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    2 million free eclipse glasses coming to US libraries

    By Samantha Mathewson

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    eclipse glasses

    Over 2 million pairs of free eclipse glasses will be distributed by libraries and library organizations across the U.S. for the Aug. 21, 2017, total solar eclipse. (Credit: Jeff J Mitchell/Getty Images)

    Public libraries across the United States will distribute more than 2 million pairs of free eclipse glasses to skywatchers for the total solar eclipse that will sweep over the country on Aug. 21, 2017. The glasses will be provided by a major outreach program initiated by the Space Science Institute (SSI).

    The so-called the Great American Eclipse will pass over the U.S. along a stretch of land from Oregon to South Carolina. Viewers in the path of totality, which spans about 70 miles (113 kilometers) wide, will see the moon directly pass in front of the sun, briefly turning day into twilight. Skywatchers outside that path will still see a partial eclipse, when part of the sun will still be in view.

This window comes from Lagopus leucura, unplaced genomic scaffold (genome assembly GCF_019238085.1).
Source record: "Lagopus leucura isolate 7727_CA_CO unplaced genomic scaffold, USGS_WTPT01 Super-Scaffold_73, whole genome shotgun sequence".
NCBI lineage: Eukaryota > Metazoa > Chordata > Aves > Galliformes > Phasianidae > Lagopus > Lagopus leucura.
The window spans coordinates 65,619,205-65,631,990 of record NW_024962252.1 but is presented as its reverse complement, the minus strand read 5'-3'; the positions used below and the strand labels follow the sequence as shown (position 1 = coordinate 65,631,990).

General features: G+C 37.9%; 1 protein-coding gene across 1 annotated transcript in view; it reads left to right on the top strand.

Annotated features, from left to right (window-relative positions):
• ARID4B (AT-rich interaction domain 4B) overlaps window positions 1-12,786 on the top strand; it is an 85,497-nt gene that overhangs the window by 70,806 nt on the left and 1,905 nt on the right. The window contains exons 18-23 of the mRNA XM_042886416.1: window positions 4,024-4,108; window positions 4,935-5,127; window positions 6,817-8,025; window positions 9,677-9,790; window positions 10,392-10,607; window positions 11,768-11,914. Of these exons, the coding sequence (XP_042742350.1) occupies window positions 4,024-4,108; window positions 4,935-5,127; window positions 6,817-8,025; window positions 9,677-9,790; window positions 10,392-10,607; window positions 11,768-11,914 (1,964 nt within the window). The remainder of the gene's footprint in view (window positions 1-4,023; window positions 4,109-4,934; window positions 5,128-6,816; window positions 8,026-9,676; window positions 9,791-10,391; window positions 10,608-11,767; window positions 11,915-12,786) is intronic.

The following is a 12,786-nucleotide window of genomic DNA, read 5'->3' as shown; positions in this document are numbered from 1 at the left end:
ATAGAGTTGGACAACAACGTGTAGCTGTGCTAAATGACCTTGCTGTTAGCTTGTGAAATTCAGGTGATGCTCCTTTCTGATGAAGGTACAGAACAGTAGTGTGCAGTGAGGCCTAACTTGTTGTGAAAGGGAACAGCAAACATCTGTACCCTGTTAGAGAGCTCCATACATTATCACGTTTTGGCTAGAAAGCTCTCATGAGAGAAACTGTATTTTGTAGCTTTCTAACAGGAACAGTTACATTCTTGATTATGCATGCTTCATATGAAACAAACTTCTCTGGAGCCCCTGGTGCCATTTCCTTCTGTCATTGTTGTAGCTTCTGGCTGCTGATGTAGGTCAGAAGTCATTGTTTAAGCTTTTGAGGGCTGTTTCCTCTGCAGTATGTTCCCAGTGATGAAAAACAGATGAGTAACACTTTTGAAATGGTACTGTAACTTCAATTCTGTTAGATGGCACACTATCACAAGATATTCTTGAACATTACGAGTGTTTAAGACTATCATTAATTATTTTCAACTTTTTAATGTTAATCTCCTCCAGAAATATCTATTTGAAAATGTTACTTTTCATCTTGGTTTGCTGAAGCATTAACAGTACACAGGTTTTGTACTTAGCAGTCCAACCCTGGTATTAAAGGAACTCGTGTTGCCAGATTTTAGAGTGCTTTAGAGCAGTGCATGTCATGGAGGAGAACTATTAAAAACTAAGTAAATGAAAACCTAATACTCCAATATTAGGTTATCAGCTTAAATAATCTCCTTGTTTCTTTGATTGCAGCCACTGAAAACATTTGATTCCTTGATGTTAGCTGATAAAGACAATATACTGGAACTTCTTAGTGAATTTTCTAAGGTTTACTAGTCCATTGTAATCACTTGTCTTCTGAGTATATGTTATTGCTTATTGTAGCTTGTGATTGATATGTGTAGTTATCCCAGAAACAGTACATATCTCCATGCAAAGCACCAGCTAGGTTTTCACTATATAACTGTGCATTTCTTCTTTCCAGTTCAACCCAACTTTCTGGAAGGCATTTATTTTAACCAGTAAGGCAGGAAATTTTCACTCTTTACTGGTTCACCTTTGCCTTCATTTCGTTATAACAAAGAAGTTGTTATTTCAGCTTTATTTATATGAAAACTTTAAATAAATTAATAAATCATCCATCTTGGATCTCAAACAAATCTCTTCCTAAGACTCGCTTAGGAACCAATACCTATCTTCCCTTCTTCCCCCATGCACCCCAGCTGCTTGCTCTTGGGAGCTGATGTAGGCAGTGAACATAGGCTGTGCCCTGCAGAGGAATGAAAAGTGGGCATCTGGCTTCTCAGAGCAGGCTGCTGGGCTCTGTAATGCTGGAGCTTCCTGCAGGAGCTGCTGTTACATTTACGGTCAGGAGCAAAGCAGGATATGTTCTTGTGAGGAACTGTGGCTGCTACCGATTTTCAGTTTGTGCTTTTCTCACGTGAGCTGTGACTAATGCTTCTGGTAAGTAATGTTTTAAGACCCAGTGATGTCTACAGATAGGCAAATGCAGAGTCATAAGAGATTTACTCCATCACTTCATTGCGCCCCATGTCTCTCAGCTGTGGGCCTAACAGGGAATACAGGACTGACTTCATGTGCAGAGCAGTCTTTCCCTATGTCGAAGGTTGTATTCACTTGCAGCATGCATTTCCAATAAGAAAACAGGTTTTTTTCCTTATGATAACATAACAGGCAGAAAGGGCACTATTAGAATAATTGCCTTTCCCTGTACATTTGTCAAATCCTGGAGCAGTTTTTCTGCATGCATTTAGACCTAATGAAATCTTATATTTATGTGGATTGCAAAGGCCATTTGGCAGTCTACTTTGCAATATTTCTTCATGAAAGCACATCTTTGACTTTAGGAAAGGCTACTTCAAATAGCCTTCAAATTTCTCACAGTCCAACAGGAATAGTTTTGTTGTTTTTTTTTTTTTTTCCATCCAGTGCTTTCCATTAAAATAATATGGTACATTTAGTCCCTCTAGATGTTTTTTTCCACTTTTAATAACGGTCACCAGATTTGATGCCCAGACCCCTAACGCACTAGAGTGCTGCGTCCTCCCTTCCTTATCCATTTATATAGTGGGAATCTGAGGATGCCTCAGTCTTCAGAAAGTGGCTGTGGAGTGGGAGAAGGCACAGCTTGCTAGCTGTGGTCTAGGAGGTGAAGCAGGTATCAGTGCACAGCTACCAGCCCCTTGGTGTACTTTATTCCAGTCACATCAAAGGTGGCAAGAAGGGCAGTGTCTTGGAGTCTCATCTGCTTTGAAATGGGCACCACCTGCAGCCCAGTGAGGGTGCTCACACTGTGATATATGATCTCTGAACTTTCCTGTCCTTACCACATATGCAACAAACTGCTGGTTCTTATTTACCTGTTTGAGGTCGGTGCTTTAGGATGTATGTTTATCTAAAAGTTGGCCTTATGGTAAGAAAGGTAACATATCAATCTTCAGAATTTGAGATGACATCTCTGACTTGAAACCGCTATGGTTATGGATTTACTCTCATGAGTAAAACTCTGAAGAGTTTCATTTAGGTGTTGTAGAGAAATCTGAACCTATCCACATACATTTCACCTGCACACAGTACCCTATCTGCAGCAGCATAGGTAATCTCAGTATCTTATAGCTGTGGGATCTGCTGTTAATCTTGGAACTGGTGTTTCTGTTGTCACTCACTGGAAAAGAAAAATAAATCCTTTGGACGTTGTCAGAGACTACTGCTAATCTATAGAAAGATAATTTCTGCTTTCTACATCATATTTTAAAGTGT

Looking up at the sun, even when it is partially covered by the moon, can cause serious eye damage, which is why skywatchers need special solar-viewing glasses. Some 4,800 library organizations throughout the country will be giving away free glasses as part of an outreach project funded by a grant from the Gordon and Betty Moore Foundation to SSI, a nonprofit corporation focused on science research, education and outreach. The project is also supported by Google, the National Science Foundation (NSF) and NASA, according to a statement from the SSI.

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